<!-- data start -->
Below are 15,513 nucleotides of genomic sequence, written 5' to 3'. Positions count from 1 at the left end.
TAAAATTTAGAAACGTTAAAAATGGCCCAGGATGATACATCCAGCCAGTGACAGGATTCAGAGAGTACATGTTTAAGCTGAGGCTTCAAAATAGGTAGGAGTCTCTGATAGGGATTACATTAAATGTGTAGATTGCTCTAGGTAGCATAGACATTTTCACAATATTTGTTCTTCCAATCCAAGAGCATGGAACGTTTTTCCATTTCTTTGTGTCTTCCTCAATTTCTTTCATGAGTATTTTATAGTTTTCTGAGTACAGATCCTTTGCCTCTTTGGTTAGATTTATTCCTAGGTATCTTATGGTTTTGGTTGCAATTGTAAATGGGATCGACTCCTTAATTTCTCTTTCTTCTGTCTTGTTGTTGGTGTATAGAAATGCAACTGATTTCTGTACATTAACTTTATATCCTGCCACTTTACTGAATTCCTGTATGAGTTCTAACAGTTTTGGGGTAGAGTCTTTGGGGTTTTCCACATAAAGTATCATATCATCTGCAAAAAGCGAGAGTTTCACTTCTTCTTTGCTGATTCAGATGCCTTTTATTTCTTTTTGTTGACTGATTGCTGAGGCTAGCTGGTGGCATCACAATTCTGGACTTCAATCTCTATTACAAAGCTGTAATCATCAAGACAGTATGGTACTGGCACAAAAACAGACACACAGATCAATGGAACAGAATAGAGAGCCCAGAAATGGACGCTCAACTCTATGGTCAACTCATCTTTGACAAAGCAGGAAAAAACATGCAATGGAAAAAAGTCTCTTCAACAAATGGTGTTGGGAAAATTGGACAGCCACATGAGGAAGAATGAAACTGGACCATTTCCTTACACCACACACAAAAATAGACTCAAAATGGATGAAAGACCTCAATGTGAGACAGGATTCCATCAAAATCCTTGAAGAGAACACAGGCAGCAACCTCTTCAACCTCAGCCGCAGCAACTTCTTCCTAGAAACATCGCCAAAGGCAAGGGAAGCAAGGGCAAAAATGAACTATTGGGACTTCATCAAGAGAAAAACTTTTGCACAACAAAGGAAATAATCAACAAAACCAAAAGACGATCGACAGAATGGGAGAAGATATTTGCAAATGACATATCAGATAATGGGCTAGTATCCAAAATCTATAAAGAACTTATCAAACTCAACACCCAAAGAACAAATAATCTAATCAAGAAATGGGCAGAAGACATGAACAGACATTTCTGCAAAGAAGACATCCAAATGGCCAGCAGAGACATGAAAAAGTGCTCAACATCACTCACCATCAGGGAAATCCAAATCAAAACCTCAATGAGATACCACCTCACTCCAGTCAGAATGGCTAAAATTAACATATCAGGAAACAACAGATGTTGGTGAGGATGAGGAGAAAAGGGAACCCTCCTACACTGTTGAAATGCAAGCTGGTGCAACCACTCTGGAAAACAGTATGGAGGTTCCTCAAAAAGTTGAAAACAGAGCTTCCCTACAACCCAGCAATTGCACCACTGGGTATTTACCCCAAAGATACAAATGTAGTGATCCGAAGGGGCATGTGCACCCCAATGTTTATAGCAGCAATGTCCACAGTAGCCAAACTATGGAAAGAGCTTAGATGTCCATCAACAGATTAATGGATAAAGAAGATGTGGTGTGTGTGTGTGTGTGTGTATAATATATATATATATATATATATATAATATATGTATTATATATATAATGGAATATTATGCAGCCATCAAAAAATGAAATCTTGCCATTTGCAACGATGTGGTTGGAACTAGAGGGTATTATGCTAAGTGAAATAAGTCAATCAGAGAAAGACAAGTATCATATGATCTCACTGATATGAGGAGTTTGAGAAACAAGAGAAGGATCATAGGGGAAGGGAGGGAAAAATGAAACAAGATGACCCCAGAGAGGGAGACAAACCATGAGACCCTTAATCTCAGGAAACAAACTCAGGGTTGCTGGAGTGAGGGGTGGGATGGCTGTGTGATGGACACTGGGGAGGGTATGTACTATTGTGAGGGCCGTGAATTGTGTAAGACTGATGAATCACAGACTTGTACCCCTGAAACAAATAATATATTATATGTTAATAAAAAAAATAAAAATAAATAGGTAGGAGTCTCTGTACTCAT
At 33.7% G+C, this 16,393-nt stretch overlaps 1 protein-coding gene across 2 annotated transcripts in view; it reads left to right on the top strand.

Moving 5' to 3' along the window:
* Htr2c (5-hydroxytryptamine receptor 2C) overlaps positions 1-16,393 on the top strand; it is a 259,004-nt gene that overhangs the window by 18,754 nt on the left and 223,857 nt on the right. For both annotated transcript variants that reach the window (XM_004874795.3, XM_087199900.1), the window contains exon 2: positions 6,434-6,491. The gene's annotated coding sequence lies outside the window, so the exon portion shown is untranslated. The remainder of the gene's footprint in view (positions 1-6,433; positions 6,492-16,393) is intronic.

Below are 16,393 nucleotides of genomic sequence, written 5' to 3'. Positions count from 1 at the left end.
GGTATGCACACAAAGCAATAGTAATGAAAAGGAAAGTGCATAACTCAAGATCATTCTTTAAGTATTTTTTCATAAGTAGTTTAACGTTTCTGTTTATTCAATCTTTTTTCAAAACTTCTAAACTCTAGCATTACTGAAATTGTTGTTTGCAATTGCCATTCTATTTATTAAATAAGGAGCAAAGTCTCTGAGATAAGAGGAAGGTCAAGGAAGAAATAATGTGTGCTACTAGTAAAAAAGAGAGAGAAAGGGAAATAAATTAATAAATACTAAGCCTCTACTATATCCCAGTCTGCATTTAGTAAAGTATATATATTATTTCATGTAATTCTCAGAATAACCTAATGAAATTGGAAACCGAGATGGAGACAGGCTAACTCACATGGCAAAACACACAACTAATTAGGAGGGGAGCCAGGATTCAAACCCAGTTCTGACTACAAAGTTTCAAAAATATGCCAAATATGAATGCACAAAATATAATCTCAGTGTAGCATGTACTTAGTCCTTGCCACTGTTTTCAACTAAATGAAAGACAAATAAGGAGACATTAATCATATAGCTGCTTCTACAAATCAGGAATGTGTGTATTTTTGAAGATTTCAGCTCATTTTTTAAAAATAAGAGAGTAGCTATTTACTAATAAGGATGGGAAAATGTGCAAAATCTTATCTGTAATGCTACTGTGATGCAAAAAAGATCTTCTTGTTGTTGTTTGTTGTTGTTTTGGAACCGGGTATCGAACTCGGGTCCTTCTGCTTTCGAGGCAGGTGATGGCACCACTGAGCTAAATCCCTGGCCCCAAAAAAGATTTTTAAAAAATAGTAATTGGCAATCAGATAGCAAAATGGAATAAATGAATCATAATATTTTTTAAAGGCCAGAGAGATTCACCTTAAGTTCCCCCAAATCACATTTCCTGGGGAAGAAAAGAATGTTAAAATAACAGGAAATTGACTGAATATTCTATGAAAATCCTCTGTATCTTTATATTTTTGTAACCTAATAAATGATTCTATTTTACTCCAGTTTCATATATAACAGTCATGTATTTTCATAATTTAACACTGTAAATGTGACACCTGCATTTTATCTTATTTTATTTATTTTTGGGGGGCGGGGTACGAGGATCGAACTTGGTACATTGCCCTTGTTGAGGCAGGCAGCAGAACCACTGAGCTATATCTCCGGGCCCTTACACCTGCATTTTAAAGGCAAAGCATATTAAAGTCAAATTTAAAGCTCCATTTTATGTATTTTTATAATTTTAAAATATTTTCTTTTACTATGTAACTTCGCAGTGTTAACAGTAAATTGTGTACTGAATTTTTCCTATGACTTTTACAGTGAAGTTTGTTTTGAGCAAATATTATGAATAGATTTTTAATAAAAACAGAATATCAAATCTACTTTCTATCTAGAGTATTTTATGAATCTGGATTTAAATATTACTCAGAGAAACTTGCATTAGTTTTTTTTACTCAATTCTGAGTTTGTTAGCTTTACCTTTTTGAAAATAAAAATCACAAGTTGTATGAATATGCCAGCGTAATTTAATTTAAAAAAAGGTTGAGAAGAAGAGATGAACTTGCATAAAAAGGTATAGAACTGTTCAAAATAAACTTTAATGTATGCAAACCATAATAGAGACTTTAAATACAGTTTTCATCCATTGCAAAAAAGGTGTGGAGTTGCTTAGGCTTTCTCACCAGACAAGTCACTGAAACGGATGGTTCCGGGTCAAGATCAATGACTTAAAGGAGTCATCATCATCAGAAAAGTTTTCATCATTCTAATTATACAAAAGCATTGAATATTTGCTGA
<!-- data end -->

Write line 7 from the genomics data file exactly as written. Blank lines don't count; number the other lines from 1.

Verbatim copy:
GGTATGCACACAAAGCAATAGTAATGAAAAGGAAAGTGCATAACTCAAGATCATTCTTTAAGTATTTTTTCATAAGTAGTTTAACGTTTCTGTTTATTCAATCTTTTTTCAAAACTTCTAAACTCTAGCATTACTGAAATTGTTGTTTGCAATTGCCATTCTATTTATTAAATAAGGAGCAAAGTCTCTGAGATAAGAGGAAGGTCAAGGAAGAAATAATGTGTGCTACTAGTAAAAAAGAGAGAGAAAGGGAAATAAATTAATAAATACTAAGCCTCTACTATATCCCAGTCTGCATTTAGTAAAGTATATATATTATTTCATGTAATTCTCAGAATAACCTAATGAAATTGGAAACCGAGATGGAGACAGGCTAACTCACATGGCAAAACACACAACTAATTAGGAGGGGAGCCAGGATTCAAACCCAGTTCTGACTACAAAGTTTCAAAAATATGCCAAATATGAATGCACAAAATATAATCTCAGTGTAGCATGTACTTAGTCCTTGCCACTGTTTTCAACTAAATGAAAGACAAATAAGGAGACATTAATCATATAGCTGCTTCTACAAATCAGGAATGTGTGTATTTTTGAAGATTTCAGCTCATTTTTTAAAAATAAGAGAGTAGCTATTTACTAATAAGGATGGGAAAATGTGCAAAATCTTATCTGTAATGCTACTGTGATGCAAAAAAGATCTTCTTGTTGTTGTTTGTTGTTGTTTTGGAACCGGGTATCGAACTCGGGTCCTTCTGCTTTCGAGGCAGGTGATGGCACCACTGAGCTAAATCCCTGGCCCCAAAAAAGATTTTTAAAAAATAGTAATTGGCAATCAGATAGCAAAATGGAATAAATGAATCATAATATTTTTTAAAGGCCAGAGAGATTCACCTTAAGTTCCCCCAAATCACATTTCCTGGGGAAGAAAAGAATGTTAAAATAACAGGAAATTGACTGAATATTCTATGAAAATCCTCTGTATCTTTATATTTTTGTAACCTAATAAATGATTCTATTTTACTCCAGTTTCATATATAACAGTCATGTATTTTCATAATTTAACACTGTAAATGTGACACCTGCATTTTATCTTATTTTATTTATTTTTGGGGGGCGGGGTACGAGGATCGAACTTGGTACATTGCCCTTGTTGAGGCAGGCAGCAGAACCACTGAGCTATATCTCCGGGCCCTTACACCTGCATTTTAAAGGCAAAGCATATTAAAGTCAAATTTAAAGCTCCATTTTATGTATTTTTATAATTTTAAAATATTTTCTTTTACTATGTAACTTCGCAGTGTTAACAGTAAATTGTGTACTGAATTTTTCCTATGACTTTTACAGTGAAGTTTGTTTTGAGCAAATATTATGAATAGATTTTTAATAAAAACAGAATATCAAATCTACTTTCTATCTAGAGTATTTTATGAATCTGGATTTAAATATTACTCAGAGAAACTTGCATTAGTTTTTTTTACTCAATTCTGAGTTTGTTAGCTTTACCTTTTTGAAAATAAAAATCACAAGTTGTATGAATATGCCAGCGTAATTTAATTTAAAAAAAGGTTGAGAAGAAGAGATGAACTTGCATAAAAAGGTATAGAACTGTTCAAAATAAACTTTAATGTATGCAAACCATAATAGAGACTTTAAATACAGTTTTCATCCATTGCAAAAAAGGTGTGGAGTTGCTTAGGCTTTCTCACCAGACAAGTCACTGAAACGGATGGTTCCGGGTCAAGATCAATGACTTAAAGGAGTCATCATCATCAGAAAAGTTTTCATCATTCTAATTATACAAAAGCATTGAATATTTGCTGA